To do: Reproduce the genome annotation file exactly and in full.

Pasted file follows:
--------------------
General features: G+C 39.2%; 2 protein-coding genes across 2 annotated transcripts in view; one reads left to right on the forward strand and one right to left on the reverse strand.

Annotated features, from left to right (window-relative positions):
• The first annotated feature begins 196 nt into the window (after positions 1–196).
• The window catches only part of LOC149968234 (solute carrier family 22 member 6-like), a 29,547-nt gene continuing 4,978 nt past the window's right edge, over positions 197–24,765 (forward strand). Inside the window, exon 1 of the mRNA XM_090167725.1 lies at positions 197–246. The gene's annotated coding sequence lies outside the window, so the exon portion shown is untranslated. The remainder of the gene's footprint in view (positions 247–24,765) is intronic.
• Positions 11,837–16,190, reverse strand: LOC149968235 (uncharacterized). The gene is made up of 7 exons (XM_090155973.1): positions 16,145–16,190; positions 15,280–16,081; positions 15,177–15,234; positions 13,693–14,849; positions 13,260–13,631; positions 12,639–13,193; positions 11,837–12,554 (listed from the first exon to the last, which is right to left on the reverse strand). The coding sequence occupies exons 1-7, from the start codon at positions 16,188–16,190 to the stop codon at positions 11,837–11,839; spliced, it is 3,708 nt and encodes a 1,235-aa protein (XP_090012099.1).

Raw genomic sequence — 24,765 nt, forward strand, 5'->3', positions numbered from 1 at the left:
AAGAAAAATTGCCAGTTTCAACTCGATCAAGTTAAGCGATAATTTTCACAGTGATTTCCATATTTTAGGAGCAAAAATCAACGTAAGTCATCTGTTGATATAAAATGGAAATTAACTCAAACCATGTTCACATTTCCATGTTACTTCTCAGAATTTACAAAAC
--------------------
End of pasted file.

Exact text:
General features: G+C 39.2%; 2 protein-coding genes across 2 annotated transcripts in view; one reads left to right on the forward strand and one right to left on the reverse strand.

Annotated features, from left to right (window-relative positions):
• The first annotated feature begins 196 nt into the window (after positions 1–196).
• The window catches only part of LOC149968234 (solute carrier family 22 member 6-like), a 29,547-nt gene continuing 4,978 nt past the window's right edge, over positions 197–24,765 (forward strand). Inside the window, exon 1 of the mRNA XM_090167725.1 lies at positions 197–246. The gene's annotated coding sequence lies outside the window, so the exon portion shown is untranslated. The remainder of the gene's footprint in view (positions 247–24,765) is intronic.
• Positions 11,837–16,190, reverse strand: LOC149968235 (uncharacterized). The gene is made up of 7 exons (XM_090155973.1): positions 16,145–16,190; positions 15,280–16,081; positions 15,177–15,234; positions 13,693–14,849; positions 13,260–13,631; positions 12,639–13,193; positions 11,837–12,554 (listed from the first exon to the last, which is right to left on the reverse strand). The coding sequence occupies exons 1-7, from the start codon at positions 16,188–16,190 to the stop codon at positions 11,837–11,839; spliced, it is 3,708 nt and encodes a 1,235-aa protein (XP_090012099.1).

Raw genomic sequence — 24,765 nt, forward strand, 5'->3', positions numbered from 1 at the left:
AAGAAAAATTGCCAGTTTCAACTCGATCAAGTTAAGCGATAATTTTCACAGTGATTTCCATATTTTAGGAGCAAAAATCAACGTAAGTCATCTGTTGATATAAAATGGAAATTAACTCAAACCATGTTCACATTTCCATGTTACTTCTCAGAATTTACAAAAC